The provincial economic and energy plans espoused by government, former politicians and editorial writers are based on denying any facts that contradict fossil fuel and big business lobbies.
The latest scheme is a diluted bitumen pipeline (tar sands crude) from Alberta. Left unspoken is that this ‘great opportunity’ exists only because no place else will accept the risks these pipelines pose, and with good reason. Diluted bitumen pipelines leak with alarming regularity and consequences.
TransCanada and Enbridge are the companies that would build this pipeline. TransCanada’s 1,070 mile first leg of the Keystone XL pipeline has had more than 30 leaks and incidents in just two years.
Enbridge is responsible for the best-known bitumen spill in Kalamazoo, Michigan. After two years, 30 miles of the Kalamazoo River remains closed to all uses, because diluted bitumen is heavier than standard crude and sinks in water rather than floats. Conventional methods of cleaning it up are useless. Airborne toxins, including carcinogenic benzene, sickened 60 per cent of the local population. Cleanup so far has cost more than 10 times that of a normal oil spill, making Kalamazoo the costliest on-shore oil spill in U.S. history.
Enbridge’s Alberta offices were accused of gross incompetence in detecting and responding to the leak, and for not even having a plan to deal with sinking bitumen, despite government regulatory oversight.
U.S. records show that in the last 10 years, automated leak detection systems caught only five per cent of spills. Canada’s National Energy Board’s 63 regulators are each responsible for about 1,000 kilometres of pipeline, and from 2007 to 2010 checked only seven per cent of cases for corrective actions.
Scientific studies have only just begun to determine if bitumen is even safe to move through pipelines. The U.S. National Academy of Sciences findings are due next year.
The U.S. and British Columbia rejected bitumen pipelines, despite extraordinary claims about job creation.
TransCanada claimed 20,000 direct jobs for the U.S. Keystone pipeline, plus spin-offs. However, the U.S. State Department put the number at 5,000 to 6,000. An independent review by Cornell University Global Labor Institute calculated 500 to 1,400 temporary construction jobs.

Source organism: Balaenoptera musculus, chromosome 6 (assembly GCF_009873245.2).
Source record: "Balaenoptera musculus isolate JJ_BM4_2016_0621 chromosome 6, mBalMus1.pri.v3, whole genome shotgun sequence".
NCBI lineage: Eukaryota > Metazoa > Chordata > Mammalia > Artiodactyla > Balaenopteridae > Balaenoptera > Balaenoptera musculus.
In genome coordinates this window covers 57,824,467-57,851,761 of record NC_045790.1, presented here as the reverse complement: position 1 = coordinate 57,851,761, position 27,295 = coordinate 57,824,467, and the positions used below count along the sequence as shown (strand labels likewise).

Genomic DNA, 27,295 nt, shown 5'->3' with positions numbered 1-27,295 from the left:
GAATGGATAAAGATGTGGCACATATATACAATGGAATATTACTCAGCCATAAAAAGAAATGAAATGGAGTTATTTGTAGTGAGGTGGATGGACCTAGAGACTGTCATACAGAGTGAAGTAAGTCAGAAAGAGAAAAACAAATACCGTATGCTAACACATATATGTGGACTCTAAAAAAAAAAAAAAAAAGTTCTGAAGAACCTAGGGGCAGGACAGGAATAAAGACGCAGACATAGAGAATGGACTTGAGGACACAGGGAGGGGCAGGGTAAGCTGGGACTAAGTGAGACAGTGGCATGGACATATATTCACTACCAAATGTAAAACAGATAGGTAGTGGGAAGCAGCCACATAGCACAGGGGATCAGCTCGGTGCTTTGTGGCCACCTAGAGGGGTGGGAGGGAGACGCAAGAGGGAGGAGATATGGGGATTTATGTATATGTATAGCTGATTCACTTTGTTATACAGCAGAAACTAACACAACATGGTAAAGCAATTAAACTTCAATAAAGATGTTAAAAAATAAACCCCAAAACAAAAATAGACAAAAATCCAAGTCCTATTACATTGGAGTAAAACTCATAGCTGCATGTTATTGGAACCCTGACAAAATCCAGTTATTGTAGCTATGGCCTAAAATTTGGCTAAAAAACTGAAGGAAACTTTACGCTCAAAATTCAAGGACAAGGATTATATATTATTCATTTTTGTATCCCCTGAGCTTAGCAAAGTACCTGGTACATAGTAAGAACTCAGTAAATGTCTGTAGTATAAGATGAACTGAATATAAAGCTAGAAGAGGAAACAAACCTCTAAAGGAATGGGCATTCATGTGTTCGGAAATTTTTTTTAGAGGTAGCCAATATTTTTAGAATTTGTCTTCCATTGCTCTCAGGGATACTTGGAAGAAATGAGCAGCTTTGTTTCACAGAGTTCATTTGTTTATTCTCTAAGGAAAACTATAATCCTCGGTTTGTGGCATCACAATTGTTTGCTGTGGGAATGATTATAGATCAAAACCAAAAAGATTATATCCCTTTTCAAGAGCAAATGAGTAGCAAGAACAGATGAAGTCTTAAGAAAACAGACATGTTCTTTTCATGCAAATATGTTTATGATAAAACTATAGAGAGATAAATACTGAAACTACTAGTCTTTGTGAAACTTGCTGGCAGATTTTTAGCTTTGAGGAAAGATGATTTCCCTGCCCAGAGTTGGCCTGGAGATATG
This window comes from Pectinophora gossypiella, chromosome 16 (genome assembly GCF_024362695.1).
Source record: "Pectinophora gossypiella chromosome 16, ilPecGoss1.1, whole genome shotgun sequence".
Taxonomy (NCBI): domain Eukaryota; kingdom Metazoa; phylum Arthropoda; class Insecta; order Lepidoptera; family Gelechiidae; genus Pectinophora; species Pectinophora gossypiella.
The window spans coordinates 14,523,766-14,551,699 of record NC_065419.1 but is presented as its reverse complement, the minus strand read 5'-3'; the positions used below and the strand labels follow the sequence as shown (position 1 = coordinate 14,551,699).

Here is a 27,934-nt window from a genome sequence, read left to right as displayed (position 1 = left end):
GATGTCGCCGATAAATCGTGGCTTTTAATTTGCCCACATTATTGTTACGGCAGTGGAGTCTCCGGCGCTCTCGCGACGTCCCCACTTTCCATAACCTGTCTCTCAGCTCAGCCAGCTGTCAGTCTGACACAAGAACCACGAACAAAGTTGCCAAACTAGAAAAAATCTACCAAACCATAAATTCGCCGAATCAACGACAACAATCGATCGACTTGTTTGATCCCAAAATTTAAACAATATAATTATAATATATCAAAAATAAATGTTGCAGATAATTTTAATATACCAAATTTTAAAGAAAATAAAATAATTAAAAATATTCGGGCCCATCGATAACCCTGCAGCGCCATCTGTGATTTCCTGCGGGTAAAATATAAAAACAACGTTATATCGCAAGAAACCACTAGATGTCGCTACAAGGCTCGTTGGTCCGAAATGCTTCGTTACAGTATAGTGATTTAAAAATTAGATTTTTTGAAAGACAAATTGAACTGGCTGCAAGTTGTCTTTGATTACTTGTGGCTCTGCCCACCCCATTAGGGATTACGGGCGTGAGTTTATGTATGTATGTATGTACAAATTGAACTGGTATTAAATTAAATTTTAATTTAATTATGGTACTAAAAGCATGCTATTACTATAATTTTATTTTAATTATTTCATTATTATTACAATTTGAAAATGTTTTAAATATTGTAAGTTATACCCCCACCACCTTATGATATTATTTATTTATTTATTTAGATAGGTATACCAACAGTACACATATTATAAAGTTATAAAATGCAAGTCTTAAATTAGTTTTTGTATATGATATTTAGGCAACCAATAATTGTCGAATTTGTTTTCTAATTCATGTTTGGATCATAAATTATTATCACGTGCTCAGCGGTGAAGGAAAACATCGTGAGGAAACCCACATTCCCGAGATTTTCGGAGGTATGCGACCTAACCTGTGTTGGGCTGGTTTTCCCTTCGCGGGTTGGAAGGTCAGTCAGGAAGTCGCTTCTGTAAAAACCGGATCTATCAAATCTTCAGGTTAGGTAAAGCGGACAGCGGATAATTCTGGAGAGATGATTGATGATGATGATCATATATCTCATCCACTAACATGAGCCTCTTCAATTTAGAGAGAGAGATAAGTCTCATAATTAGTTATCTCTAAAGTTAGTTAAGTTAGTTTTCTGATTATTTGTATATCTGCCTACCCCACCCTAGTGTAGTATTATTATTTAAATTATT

If poorly studied environmental and health risks, poisoned water and air, high incidence of failing technology, overwhelmed regulatory agencies, and inflated jobs claims sound familiar, they should. They are the same issues surrounding shale gas.
More importantly, both fossil fuels are among the worst contributors to climate change.
Recently, financial and business institutions (the World Bank and PriceWaterhouseCooper), the U.S. intelligence community, and virtually every climate scientist agreed that climate change is happening faster than forecast, passing the point of prevention.
Immediate drastic reduction of fossil fuel usage is necessary to limit catastrophic consequences. Experts say if the tar sands are developed, it’s game over for climate change.
Thus, N.B.’s use of these industries to solve our budget woes means explicitly denying the reality of climate change, and accepting the implicit destruction of our children’s future.
Our denial springs from a craving for a silver-bullet solution from the last century to address our 21st century problems. It shows up when front-page news stories decry the lack of funds for road repairs, without mentioning that the shale industry is a major destroyer of roads.
Editors warn that government can’t finance industry, but in the next breath call for a second nuclear reactor – the most heavily government subsidized undertaking in the world.
Ignore the marketing slogans that only some big business can save us. We’ve put our economic eggs in that basket before, and yet here we are again.
Einstein said that you can’t solve a problem using the same thinking that created it. We must change our mindset and examine the many possible alternatives suited to the world we will face. In economics, as in nature, diversity is the key to resilience.
Presently we have time and resources; later we will have exhausted both.
Adapting to change is scary and requires work, but is necessary and rewarding. Denial may be comforting, but it simply delays disaster.
Jim Emberger is a retired software developer, environmental educator and former investigator for the U.S. Federal Energy Administration. He lives in Taymouth.